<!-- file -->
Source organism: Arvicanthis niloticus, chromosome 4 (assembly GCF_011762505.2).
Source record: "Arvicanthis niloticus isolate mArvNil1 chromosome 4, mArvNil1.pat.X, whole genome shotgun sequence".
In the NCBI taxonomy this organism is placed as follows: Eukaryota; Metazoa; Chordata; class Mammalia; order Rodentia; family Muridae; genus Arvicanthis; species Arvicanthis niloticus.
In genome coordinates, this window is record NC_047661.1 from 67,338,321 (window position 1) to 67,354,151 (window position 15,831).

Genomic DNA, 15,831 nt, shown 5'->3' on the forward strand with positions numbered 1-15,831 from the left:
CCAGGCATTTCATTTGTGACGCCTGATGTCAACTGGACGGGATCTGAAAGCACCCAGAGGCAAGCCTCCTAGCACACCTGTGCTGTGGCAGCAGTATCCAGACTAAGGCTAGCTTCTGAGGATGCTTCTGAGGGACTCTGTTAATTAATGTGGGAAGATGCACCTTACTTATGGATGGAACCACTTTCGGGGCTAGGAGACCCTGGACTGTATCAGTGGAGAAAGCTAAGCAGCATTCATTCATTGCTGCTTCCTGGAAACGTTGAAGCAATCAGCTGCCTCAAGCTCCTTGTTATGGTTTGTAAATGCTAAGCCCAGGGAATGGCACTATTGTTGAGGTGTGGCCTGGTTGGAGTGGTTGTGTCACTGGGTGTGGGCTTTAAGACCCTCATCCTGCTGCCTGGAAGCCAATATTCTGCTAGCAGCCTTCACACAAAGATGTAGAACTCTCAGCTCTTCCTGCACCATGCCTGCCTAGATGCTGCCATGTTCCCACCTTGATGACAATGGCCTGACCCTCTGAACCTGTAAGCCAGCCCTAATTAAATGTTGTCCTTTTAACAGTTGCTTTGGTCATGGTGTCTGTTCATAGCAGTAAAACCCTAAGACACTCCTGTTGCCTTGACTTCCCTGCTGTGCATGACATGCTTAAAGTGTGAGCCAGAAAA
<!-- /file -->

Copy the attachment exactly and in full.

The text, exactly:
Source organism: Arvicanthis niloticus, chromosome 4 (assembly GCF_011762505.2).
Source record: "Arvicanthis niloticus isolate mArvNil1 chromosome 4, mArvNil1.pat.X, whole genome shotgun sequence".
In the NCBI taxonomy this organism is placed as follows: Eukaryota; Metazoa; Chordata; class Mammalia; order Rodentia; family Muridae; genus Arvicanthis; species Arvicanthis niloticus.
In genome coordinates, this window is record NC_047661.1 from 67,338,321 (window position 1) to 67,354,151 (window position 15,831).

Genomic DNA, 15,831 nt, shown 5'->3' on the forward strand with positions numbered 1-15,831 from the left:
CCAGGCATTTCATTTGTGACGCCTGATGTCAACTGGACGGGATCTGAAAGCACCCAGAGGCAAGCCTCCTAGCACACCTGTGCTGTGGCAGCAGTATCCAGACTAAGGCTAGCTTCTGAGGATGCTTCTGAGGGACTCTGTTAATTAATGTGGGAAGATGCACCTTACTTATGGATGGAACCACTTTCGGGGCTAGGAGACCCTGGACTGTATCAGTGGAGAAAGCTAAGCAGCATTCATTCATTGCTGCTTCCTGGAAACGTTGAAGCAATCAGCTGCCTCAAGCTCCTTGTTATGGTTTGTAAATGCTAAGCCCAGGGAATGGCACTATTGTTGAGGTGTGGCCTGGTTGGAGTGGTTGTGTCACTGGGTGTGGGCTTTAAGACCCTCATCCTGCTGCCTGGAAGCCAATATTCTGCTAGCAGCCTTCACACAAAGATGTAGAACTCTCAGCTCTTCCTGCACCATGCCTGCCTAGATGCTGCCATGTTCCCACCTTGATGACAATGGCCTGACCCTCTGAACCTGTAAGCCAGCCCTAATTAAATGTTGTCCTTTTAACAGTTGCTTTGGTCATGGTGTCTGTTCATAGCAGTAAAACCCTAAGACACTCCTGTTGCCTTGACTTCCCTGCTGTGCATGACATGCTTAAAGTGTGAGCCAGAAAA